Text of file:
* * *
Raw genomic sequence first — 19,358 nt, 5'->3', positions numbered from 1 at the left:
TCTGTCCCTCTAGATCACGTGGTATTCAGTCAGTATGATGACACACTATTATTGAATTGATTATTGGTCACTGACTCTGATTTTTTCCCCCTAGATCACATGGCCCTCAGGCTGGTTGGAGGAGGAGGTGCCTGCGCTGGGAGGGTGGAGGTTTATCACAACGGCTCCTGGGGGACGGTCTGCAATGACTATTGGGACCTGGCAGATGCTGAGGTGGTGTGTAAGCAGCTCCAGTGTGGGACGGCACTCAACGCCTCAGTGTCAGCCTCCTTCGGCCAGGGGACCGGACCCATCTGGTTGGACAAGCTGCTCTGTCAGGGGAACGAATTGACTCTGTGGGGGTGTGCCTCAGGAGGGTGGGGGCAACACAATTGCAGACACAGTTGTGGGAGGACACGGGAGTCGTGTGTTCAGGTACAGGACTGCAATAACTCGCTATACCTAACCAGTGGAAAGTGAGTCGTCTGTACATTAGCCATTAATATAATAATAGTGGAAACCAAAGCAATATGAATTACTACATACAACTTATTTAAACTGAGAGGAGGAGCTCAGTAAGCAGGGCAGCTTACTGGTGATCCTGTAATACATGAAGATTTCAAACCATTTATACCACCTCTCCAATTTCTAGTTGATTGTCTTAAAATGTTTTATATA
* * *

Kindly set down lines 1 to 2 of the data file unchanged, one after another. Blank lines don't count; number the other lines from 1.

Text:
Raw genomic sequence first — 19,358 nt, 5'->3', positions numbered from 1 at the left:
TCTGTCCCTCTAGATCACGTGGTATTCAGTCAGTATGATGACACACTATTATTGAATTGATTATTGGTCACTGACTCTGATTTTTTCCCCCTAGATCACATGGCCCTCAGGCTGGTTGGAGGAGGAGGTGCCTGCGCTGGGAGGGTGGAGGTTTATCACAACGGCTCCTGGGGGACGGTCTGCAATGACTATTGGGACCTGGCAGATGCTGAGGTGGTGTGTAAGCAGCTCCAGTGTGGGACGGCACTCAACGCCTCAGTGTCAGCCTCCTTCGGCCAGGGGACCGGACCCATCTGGTTGGACAAGCTGCTCTGTCAGGGGAACGAATTGACTCTGTGGGGGTGTGCCTCAGGAGGGTGGGGGCAACACAATTGCAGACACAGTTGTGGGAGGACACGGGAGTCGTGTGTTCAGGTACAGGACTGCAATAACTCGCTATACCTAACCAGTGGAAAGTGAGTCGTCTGTACATTAGCCATTAATATAATAATAGTGGAAACCAAAGCAATATGAATTACTACATACAACTTATTTAAACTGAGAGGAGGAGCTCAGTAAGCAGGGCAGCTTACTGGTGATCCTGTAATACATGAAGATTTCAAACCATTTATACCACCTCTCCAATTTCTAGTTGATTGTCTTAAAATGTTTTATATA